Taiwan-based focused ultrasound manufacturer NaviFUS recently announced the start of its first clinical trial for glioblastoma. To date, three patients have been treated. Researchers at Chang Gung Memorial Hospital are investigating focused ultrasound to induce opening of the blood-brain barrier (BBB) in patients with glioblastoma using optically guided, neuronavigational technology. The safety and feasibility study uses the company's proprietary system to noninvasively treat these deadly cancers.
Today marks World Pancreatic Cancer Day, and much is being done in the field of focused ultrasound to address the deadly disease. In a interview on our blog, Dr. Joo Ha Hwang of Stanford University recently spoke about his work over the past 18 years enhancing drug delivery using focused ultrasound to give these patients hope.
Foundation Board Member Andrew von Eschenbach Appointed to Two Healthcare Boards
Foundation Board of Directors member Andrew von Eschenbach, MD, was recently appointed to two important Boards – Bausch Health and the Reagan-Udall Foundation for the Food and Drug Administration (FDA). Dr. von Eschenbach will lend his experience as the former FDA Commissioner and former Director of the National Cancer Institute. Bausch Health is a global company dedicated to improving people's lives with their healthcare products. The Reagan-Udall Foundation is an independent nonprofit organization that works to advance regulatory science and the scientific mission of the FDA.
For Tammy, the hip pain started in 2010. She tried medications, surgeries, and nerve stimulator implants, but nothing alleviated her symptoms. Faced with an expensive radiation therapy, Tammy researched other options and stumbled upon the focused ultrasound trial at the University of Maryland. In September, she became the first patient to be treated there.
Last month, we reported that the first patient had been treated in a US focused ultrasound clinical trial for Alzheimer’s disease. A local news outlet interviewed Judi, a 61-year-old former nurse who had to stop working due to her disease. Learn more about the trial and why Judi says, “Memories are worth fighting for.”
Researchers at the University of Virginia have investigated the effects of focused ultrasound therapy on the quality of life of patients with tremor-dominant Parkinson’s disease. The team used data from a Foundation-supported clinical trial, and their results were published last week in Neurology. The 27 patients in the trial reported improved quality of life at three- and twelve-months follow up. The original trial data were published in JAMA Neurology in November 2017.
Last month, researchers at the University of Maryland Medical Center became the first team in the US to treat neuropathic pain using noninvasive focused ultrasound therapy. Led by Dheeraj Gandhi, MD, the early-stage, pilot trial aims to establish the safety of destroying a small target in the brain to treat chronic neuropathic pain using Insightec’s Exablate Neuro device.
Dr. Dheeraj Gandhi has been involved in all aspects of clinical focused ultrasound work at the University of Maryland, with a specific focus on facilitating direct image-based targeting of brain structures using advanced MR techniques. He has been involved in more than 65 focused ultrasound procedures and is now Principal Investigator for the new clinical trial to treat neuropathic pain.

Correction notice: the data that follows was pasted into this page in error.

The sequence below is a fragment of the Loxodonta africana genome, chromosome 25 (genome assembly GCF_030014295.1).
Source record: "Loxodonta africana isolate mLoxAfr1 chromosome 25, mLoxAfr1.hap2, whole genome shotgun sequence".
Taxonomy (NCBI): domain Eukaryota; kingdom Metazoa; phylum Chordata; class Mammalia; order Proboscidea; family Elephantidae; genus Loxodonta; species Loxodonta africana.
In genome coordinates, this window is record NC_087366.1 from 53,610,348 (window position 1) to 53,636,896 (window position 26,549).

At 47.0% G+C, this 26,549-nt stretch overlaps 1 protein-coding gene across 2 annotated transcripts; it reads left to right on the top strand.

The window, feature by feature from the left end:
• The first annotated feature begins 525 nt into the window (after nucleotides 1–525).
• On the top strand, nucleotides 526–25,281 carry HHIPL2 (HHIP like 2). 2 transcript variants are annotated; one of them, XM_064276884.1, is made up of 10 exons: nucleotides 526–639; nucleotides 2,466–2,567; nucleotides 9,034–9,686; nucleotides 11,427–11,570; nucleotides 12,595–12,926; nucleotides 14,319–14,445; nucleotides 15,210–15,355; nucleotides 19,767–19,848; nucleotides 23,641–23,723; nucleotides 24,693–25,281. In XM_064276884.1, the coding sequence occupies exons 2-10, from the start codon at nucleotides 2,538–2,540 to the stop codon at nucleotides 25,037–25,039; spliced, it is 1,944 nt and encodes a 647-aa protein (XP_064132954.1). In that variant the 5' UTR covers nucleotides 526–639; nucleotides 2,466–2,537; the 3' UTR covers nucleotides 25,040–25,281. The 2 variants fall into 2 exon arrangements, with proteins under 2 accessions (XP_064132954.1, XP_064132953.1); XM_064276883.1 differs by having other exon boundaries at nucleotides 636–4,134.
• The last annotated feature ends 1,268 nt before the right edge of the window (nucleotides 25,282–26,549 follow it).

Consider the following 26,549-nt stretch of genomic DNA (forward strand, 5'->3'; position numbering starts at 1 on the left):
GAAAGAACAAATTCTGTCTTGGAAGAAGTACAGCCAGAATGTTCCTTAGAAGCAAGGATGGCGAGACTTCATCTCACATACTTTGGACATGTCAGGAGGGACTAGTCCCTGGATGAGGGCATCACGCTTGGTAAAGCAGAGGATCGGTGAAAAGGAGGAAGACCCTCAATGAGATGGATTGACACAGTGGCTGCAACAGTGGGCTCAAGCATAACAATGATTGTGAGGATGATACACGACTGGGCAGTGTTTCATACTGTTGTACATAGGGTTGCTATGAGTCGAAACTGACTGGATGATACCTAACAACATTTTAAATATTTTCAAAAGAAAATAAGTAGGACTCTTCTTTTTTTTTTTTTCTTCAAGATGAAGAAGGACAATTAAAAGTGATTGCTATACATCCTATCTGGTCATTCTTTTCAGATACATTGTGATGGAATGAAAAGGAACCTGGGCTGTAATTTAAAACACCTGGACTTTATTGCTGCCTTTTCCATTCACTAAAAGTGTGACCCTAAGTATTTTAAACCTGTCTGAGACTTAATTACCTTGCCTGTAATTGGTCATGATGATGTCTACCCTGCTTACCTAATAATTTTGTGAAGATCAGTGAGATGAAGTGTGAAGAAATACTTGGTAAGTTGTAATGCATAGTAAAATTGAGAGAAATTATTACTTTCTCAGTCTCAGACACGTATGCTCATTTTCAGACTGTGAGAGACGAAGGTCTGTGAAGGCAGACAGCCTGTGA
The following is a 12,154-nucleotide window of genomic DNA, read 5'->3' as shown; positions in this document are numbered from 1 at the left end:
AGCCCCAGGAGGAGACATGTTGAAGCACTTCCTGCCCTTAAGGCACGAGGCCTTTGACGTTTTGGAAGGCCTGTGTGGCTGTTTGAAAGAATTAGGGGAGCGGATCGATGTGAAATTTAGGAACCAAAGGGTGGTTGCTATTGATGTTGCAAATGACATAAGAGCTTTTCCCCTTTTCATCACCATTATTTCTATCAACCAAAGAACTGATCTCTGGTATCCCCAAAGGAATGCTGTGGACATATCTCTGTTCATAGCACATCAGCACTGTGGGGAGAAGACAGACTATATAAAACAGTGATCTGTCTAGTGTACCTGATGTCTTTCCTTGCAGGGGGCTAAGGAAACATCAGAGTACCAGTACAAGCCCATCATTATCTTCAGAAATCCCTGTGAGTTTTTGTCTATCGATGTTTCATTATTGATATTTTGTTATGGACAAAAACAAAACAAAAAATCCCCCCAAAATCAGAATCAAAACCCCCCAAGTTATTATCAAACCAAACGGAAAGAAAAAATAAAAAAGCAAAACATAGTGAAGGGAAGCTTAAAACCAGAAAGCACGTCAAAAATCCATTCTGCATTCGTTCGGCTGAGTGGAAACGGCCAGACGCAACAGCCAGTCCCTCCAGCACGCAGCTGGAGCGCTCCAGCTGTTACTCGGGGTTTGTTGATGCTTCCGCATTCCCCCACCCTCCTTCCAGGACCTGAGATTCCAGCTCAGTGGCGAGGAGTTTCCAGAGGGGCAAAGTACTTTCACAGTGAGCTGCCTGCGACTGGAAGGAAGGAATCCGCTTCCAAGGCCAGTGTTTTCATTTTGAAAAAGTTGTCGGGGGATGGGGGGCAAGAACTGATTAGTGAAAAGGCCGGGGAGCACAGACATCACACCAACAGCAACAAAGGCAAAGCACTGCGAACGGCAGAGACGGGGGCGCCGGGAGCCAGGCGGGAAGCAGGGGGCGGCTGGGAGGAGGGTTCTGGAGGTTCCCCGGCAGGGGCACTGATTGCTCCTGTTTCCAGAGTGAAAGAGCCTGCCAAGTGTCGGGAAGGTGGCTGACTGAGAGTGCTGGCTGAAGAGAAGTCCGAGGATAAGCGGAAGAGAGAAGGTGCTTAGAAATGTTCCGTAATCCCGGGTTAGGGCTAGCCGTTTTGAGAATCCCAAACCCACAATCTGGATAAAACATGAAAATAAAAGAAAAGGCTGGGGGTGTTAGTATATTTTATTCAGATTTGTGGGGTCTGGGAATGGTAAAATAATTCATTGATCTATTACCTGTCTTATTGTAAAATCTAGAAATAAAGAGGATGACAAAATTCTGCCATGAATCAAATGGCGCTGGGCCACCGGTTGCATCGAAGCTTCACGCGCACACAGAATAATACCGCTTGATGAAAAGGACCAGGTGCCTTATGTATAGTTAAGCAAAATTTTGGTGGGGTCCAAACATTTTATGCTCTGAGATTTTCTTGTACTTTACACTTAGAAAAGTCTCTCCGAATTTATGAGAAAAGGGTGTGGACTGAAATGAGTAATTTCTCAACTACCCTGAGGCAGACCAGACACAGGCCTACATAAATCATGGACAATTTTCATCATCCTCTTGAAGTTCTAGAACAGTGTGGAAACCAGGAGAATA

More than 1,500 researchers from around the world attended the IEEE International Ultrasonics Symposium October 22-25 in Kobe, Japan. The topics on focused ultrasound therapy included ultrasound-mediated drug delivery, neurostimulation, monitoring techniques, microbubbles and cavitation in ultrasound therapy, and new technologies to enhance ultrasound therapy.
The 176th Meeting of the Acoustical Society of America (ASA) was held November 5-9, in Victoria, British Columbia, Canada. With an overall mission to generate, disseminate, and promote the knowledge and practical applications of acoustics, the meeting included several presentations of interest to the focused ultrasound community. Researchers from the Foundation were invited to present their recent simulation study that developed and validated algorithms for how ultrasound propagates through the skull. Additional topics in the program included blood-spinal cord barrier opening, blood-brain barrier opening, droplet vaporization for mechanical brain tissue ablation, additional simulation work, and much more.
Have you read the new journal articles about using focused ultrasound to treat cardiac arrhythmias, Alzheimer’s disease, and Parkinson’s disease? Recently published work by scientists from two focused ultrasound Centers of Excellence investigates a transesophageal application for cardiac ablation and describes the outcomes from preclinical studies that examine the effects of focused ultrasound on beta-amyloid in Alzheimer’s and on Lewy pathology in Parkinson's.
The Journal of Therapeutic Ultrasound (JTU) will close at the end of the year and is no longer accepting submissions. Launched in 2013 through a partnership between the Foundation and the International Society for Therapeutic Ultrasound, the JTU was the first open-access journal dedicated to the field. “The JTU served as an important bridge until mainstream journals adopted an open-access policy, and now it has fulfilled its purpose,” says Foundation chairman, Neal F. Kassell, MD. Moving forward, all articles will be archived and fully searchable.
Employees at the Austin subsidiary of EDAP TMS recently participated in the Zero Prostate Cancer Run/Walk. Dubbed the "HIFU Fighters," the EDAP team raised awareness for the disease and Focal One, their noninvasive focused ultrasound treatment option for patients with the disease. Focal One earned FDA approval earlier this year. Zero is an organization dedicated to ending prostate cancer.